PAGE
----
Who Received Jeb Bush’s Supporters in Nevada?

Looks like Donald Trump and Marco Rubio scored the lion's share

Dogs show their owner's support for Republican presidential candidate Jeb Bush following a campaign event February 19, 2016 in Greenville, South Carolina. The South Carolina Republican primary will be held Saturday, February 20.

Dogs show their owner’s support for Republican presidential candidate Jeb Bush following a campaign event February 19, 2016 in Greenville, South Carolina. (Photo: Sean Rayford/Getty Images)

Conventional wisdom suggested Jeb Bush’s supporters would gravitate toward Florida Sen. Marco Rubio or Ohio Gov. John Kasich after the former Florida governor announced he was suspending his campaign.

But the results in Nevada suggest businessman Donald Trump may have been the recipient of many of Mr. Bush’s former supporters. Granted, Nevada is just one state, and it has its own demographics that may be totally independent of Mr. Bush’s supporters, but it is also the first state primary after South Carolina, which is when the former governor dropped out.

Prior to Nevada, further conventional wisdom suggested Mr. Trump had a ceiling of support hovering in the low 30s. In Iowa, he underperformed polls with 24.3 percent of the vote for a second-place finish. In New Hampshire, he over-performed polls with 35 percent of the vote. In South Carolina, he slightly over-performed polls with 32.5 percent of the vote.

Polls in Nevada conducted prior to Tuesday’s caucus showed Mr. Trump with a sizeable lead over his rivals Mr. Rubio and Texas Sen. Ted Cruz. Those polls, however, were taken months apart and the two conducted in the weeks before the primary showed Mr. Trump polling higher than he has been in the previous primary states. One poll, conducted by CNN between February 10 and 15, showed Mr. Trump with 45 percent of the vote, which is what he ended up with on Tuesday.

Mr. Bush did the right thing by dropping out.

Bush Hall of Fame.

Bush Hall of Fame. (Illustration: Clay Jones)

That poll was conducted before Mr. Bush dropped out, and seemed unusually high. Perhaps that poll was dead on, as it also showed Mr. Bush with just one percent of the vote. The other poll conducted around the middle of February showed Mr. Trump with a lower percentage of the vote (39 percent) and Mr. Bush with a higher percentage (five percent).

The poll showing Mr. Trump with 39 percent of the vote also showed Mr. Cruz with 23 percent of the vote, which is close to what he ended up getting (21 percent). It also put Mr. Rubio in third place with 19 percent of the vote (he ended up with 23 percent).

Two polls can’t really be definitive, but if we look at both of them and how the candidates actually performed, it looks like Mr. Trump ended up with many Bush supporters, even though the two candidates butted heads numerous times. Mr. Rubio’s increase could also be due to receiving former supporters of Mr. Bush as well as a good share of previously undecided voters.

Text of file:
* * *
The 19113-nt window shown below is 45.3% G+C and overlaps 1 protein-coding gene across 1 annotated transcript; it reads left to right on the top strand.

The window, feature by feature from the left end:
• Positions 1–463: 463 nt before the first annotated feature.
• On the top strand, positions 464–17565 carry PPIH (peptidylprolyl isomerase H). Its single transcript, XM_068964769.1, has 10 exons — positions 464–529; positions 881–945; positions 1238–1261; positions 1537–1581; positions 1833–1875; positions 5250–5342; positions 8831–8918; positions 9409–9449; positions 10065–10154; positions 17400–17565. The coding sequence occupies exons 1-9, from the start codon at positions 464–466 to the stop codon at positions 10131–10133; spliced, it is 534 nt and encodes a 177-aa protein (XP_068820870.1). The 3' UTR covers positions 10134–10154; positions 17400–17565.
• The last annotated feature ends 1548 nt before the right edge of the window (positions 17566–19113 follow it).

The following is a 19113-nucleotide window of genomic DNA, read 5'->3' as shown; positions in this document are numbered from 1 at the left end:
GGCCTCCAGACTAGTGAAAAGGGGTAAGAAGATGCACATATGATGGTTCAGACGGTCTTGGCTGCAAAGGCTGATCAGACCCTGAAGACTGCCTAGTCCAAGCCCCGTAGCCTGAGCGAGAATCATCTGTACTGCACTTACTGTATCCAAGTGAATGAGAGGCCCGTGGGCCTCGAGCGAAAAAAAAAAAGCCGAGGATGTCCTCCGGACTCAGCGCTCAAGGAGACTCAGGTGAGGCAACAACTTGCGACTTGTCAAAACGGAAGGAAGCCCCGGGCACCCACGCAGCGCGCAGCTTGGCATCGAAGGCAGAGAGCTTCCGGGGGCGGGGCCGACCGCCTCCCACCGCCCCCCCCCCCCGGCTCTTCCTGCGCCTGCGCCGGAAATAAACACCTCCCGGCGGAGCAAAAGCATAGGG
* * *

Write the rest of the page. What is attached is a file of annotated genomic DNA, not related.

It should also be noted that Mr. Kasich and former neurosurgeon Ben Carson each performed worse in the caucus than they did in the polls, so voters who previously listed them as their choices may have also defected to Mr. Trump or Mr. Rubio. The momentum of Mr. Trump, Mr. Cruz and Mr. Rubio could also be bringing more voters to their side, as voters begin to see them as the possible winning candidates and not Mr. Carson or Mr. Kasich.

Now, we must also address the latest conspiracy theory to explain how Mr. Trump may have won so much of the vote (even though one poll showed him with such high support). Conservatives haven’t even figured out the “mystery” of former Supreme Court Justice Antonin Scalia’s death, and yet here they are, sleuthing away at a new conspiracy.

There were reports from many precinct goers of ballot shortages, people potentially double-voting and vote collectors wearing Mr. Trump’s campaign gear, and many saw the high percentage of votes going to the New York businessman as evidence of a scam. The Nevada GOP said no official reports had been received, and a strategist for Mr. Rubio who initially had doubts about the caucus’ integrity changed his tune, believing fraud was not occurring.

The bottom line is that Mr. Trump likely would not have performed as well had Mr. Bush still been in the race (the same could probably be said of Mr. Rubio). Mr. Trump still would have received his highest share of the votes yet, to be sure, but he probably wouldn’t have beaten Mr. Rubio and Mr. Cruz by nearly 20 points.

Mr. Bush did the right thing by dropping out and allowing his supporters to pick a new candidate (still surprised they may have chosen the anti-establishment Trump, though). Now it’s time for Mr. Carson and Mr. Kasich to do the same.

Disclosure: Donald Trump is the father-in-law of Jared Kushner, the publisher of Observer Media.

Who Received Jeb Bush’s Supporters in Nevada?